We should know by now that kavvana, or the use of deep meaning and concentration, has been at the heart of the study of prayer in Jewish law and practice throughout our history. In his study on this topic, “Kavvana: Directing The Heart in Jewish Prayer” (Jason Aronson, 1997), Rabbi Seth Kadish gives us an intense course of study that will surely give all his readers a deeper appreciation of the value of Jewish liturgical tradition.
Among the points that Rabbi Kadish focuses upon is the vital role kavvanaplays in the following:
“1. Is kavvanacrucial for Jewish prayer? If it is, then why did the halachastop demanding it as an absolute prerequisite?
“2. What actually is kavvana?Or, more precisely: What is the nature of a perfect or ‘ideal’ prayer, and what does it aim to achieve?
“3. How did the fixed, prescribed prayers of the siddurcome to be? Should reciting the exact words of the siddur be considered the basic act of Jewish prayer or not?
“4. What can be done to improve our tefillah?”
In considering these questions, posed in the functional outline that governs the book’s content, we have before us a comprehensive study of the deepest kind that will give the reader a fuller appreciation of the Jewish liturgical tradition.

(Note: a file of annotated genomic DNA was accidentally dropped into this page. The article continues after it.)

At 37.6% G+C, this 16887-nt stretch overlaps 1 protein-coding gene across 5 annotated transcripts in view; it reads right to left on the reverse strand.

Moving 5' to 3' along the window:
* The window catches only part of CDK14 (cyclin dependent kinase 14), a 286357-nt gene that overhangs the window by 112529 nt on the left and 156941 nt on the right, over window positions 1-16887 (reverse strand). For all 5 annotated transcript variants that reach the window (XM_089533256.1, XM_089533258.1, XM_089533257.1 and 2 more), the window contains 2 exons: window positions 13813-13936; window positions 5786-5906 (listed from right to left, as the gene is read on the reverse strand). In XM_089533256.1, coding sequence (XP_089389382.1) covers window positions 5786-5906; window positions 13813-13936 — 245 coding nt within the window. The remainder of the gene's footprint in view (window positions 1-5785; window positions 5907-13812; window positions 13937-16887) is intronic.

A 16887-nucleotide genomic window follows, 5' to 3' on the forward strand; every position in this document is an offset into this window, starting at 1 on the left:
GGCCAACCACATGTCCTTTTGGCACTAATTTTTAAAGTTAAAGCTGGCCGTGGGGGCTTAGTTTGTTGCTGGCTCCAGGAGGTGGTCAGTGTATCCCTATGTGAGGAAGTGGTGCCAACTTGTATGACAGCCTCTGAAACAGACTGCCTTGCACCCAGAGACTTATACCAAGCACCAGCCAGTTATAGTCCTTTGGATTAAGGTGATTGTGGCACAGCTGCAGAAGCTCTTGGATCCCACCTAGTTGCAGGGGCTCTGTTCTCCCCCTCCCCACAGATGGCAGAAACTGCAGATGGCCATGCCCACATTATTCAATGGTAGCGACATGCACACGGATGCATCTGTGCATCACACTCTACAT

Within the context of this valued study, the author brings to our attention the work of one of the great Jewish liturgists of our time, Rabbi Avraham Davis, the author of the Metsudah series of translation and commentary on the siddurimand Chumashim that are used in shuls worldwide.
According to Rabbi Kadish:
“For years I have felt a debt of gratitude to Rabbi Avraham Davis, who created a tool to help make the fixed prayers in the siddurmore meaningful for English-speaking Jews. His Metsudah Siddur provides a clear translation, line by line, for each individual phrase of the siddur… I found that praying from his siddur was virtually the only way for me to say the tefillotin Hebrew and to honestly mean what I said.”
Further, Rabbi Kadish states, based on Rabbi Davis’s teachings:
“The point underlying Rabbi Davis’s description is that with fixed prayer texts, the job of the pray-er is to lose himself in the meaning of the words, and to make their meaning his own. It is only by doing so that he can discover new nuances of meaning in them during each and every prayer. This is the way to avoid keva. But of course, having kavvanaduring such a process is still much harder than talking freely to G-d, more difficult than expressing thoughts and feelings that come naturally.”
These are tough words and sharp teachings that should serve to caution us as we approach the prayer ritual each and every day of our lives.
Rabbi Kadish’s teachings and narrative on kavvana will help you better appreciate the siddur’stext and prompt you to further your study of related books on the laws and rational of the Jewish liturgical tradition.
I conclude with a quote from Rabbi Jacob Schacter of Yeshiva University:
“Rabbi Kadish outlines concrete and practical strategies to enhance kavvanain davening, analyzing in the process an impressive array of sources – ancient to modern, halachicand homiletic, philosophic and kabbalistic, Jewish and non-Jewish.
“His challenging call for a re-emphasis on individual personal expression in prayer will echo in the hearts and minds of those new to the siddur, as well as those whose sidduris well-worn from use.”
I wholeheartedly agree.